When it comes to dealing with strawberry diseases, there’s now an app for that. A Clemson fruit specialist and a computer software designer have teamed up to develop a smartphone tool to help strawberry growers. The app will be unveiled at the Southeast Regional Fruit and Vegetable Conference that is Thursday-Sunday in Savannah.
MyIPM is the first smartphone app that provides critical disease information for strawberry growers.
“Growers will be able to pick effective and safe fungicides for conventional and organic production of strawberry,” said Guido Schnabel, the fruit specialist who worked with software designer Roy Pargas. “The app will in a nutshell tell you with audio, pictures and text what you need to know about a particular disease and its management. I think it is an awesome supplement to our spray guide.”
“But the app does not stop there,” Schnabel said. “In a team effort with regional experts we have also completed the peach section of the app.”
The android version is hoped to be available in Google Play by Friday and the iOS version should be in the Apple Store by the end of January.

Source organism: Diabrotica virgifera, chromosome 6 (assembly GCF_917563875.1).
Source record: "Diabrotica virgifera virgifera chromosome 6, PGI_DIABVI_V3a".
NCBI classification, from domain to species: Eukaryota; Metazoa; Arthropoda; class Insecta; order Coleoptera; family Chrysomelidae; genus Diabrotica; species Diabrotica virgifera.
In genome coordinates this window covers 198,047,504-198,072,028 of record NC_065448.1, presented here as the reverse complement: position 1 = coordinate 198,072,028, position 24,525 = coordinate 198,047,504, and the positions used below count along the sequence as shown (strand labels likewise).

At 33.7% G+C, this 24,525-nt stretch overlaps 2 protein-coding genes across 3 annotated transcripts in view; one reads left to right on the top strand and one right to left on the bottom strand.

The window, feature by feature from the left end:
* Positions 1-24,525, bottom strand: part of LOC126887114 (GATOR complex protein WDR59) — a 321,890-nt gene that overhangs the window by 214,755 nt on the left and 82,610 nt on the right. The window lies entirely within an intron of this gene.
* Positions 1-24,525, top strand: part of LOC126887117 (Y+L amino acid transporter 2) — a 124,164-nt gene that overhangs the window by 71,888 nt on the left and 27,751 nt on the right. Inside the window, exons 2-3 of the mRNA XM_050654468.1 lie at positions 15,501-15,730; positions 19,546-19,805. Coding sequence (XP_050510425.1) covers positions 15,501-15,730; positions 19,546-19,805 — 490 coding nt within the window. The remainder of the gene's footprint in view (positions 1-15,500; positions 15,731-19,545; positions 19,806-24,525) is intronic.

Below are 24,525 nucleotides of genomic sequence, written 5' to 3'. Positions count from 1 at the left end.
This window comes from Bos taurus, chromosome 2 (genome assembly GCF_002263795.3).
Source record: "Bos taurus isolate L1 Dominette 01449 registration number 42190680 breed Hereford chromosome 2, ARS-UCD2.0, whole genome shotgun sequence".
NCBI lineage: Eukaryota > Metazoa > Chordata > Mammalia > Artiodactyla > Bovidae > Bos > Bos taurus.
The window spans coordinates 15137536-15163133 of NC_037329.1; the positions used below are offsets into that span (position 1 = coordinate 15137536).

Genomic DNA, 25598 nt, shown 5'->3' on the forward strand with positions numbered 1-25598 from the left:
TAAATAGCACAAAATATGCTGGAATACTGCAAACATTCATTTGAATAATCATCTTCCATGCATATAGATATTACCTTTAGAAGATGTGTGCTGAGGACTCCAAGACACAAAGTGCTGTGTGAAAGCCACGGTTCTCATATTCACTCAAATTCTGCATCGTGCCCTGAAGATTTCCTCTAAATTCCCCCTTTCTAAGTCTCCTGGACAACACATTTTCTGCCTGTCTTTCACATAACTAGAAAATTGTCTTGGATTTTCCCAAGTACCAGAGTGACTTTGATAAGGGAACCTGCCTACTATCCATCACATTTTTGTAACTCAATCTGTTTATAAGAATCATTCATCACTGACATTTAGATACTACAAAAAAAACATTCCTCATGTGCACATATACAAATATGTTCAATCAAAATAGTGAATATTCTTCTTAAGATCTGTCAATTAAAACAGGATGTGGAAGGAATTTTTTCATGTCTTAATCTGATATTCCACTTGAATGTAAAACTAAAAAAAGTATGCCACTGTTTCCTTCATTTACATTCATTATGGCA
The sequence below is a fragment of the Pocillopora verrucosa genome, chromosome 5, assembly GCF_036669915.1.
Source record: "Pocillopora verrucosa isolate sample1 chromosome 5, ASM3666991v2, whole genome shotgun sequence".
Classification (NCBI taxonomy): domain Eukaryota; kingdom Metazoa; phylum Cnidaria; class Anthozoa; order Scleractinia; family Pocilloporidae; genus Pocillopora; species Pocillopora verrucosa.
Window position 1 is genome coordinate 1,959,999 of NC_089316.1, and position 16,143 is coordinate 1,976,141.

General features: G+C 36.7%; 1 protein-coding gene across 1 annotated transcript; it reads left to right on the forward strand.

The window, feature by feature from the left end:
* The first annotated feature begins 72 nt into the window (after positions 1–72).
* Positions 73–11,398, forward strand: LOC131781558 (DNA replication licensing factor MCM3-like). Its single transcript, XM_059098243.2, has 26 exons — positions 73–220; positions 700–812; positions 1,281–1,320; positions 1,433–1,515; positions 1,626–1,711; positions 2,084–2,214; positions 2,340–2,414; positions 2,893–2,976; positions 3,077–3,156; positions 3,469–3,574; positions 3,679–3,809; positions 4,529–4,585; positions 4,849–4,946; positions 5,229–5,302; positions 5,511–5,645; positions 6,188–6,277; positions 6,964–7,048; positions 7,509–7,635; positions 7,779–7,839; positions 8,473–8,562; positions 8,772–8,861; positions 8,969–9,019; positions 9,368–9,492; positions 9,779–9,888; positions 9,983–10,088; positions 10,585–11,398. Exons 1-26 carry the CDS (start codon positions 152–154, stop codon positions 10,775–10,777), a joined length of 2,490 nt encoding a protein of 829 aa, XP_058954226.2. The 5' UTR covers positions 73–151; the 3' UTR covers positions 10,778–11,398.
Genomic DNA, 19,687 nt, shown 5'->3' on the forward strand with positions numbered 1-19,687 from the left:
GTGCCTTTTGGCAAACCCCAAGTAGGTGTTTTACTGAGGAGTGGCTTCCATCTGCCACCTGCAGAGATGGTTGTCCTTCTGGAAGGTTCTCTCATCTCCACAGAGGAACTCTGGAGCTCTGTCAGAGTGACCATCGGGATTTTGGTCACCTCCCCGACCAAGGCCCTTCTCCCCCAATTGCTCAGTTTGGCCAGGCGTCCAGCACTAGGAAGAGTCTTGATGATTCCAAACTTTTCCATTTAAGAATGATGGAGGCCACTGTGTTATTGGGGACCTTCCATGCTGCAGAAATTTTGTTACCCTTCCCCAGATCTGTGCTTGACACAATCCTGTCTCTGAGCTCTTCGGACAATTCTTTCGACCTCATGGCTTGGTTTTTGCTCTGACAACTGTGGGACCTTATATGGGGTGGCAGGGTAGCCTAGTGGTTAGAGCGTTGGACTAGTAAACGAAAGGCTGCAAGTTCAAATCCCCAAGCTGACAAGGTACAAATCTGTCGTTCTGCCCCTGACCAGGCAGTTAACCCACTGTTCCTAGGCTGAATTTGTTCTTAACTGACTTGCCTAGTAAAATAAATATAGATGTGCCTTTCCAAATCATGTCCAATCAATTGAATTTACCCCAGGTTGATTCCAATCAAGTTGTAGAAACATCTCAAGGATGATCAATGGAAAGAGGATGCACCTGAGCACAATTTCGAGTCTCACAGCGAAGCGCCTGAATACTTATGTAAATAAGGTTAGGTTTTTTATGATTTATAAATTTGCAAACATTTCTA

Strawberries are a major U.S. fruit crop, generating more than $1 billion per year. In the Southeast, Florida is the major grower, providing virtually all the winter strawberries in the United States, but California is the national No.1 producer.
Schnabel is one of a vanload of Clemson specialists making presentations. Six will be involved in peach educational sessions. Clemson’s new peach expert, Juan Carlos Melgar, will speak on “Exploring New Management Systems in SE Peach Production.” Coming from Texas A&M-Kingsville, the 2015 season will be Melgar’s first in South Carolina, where the peach industry totals more than $65 million in sales.
Watermelons are second to peaches in S.C. fruit and vegetable sales. Clemson researcher Richard Hassell will present “Grafting Research Update for Watermelons.”
Grafting involves splicing a disease-resistant rootstock plant to a high-yield fruit or vegetable-producing scion. Research indicates that grafted vegetable plants can deal with some soil-borne diseases and pests and environmental stresses, such as drought and temperature swings, more successfully than conventional seedlings.
Hassell, stationed at the Clemson Coastal Research and Education Center in Charleston, co-leads the national vegetable grafting working group, which is meeting concurrently with the fruit and vegetable conference.
Grafted vegetable plants are used in great numbers worldwide in commercial crop production, but fewer are used in the U.S.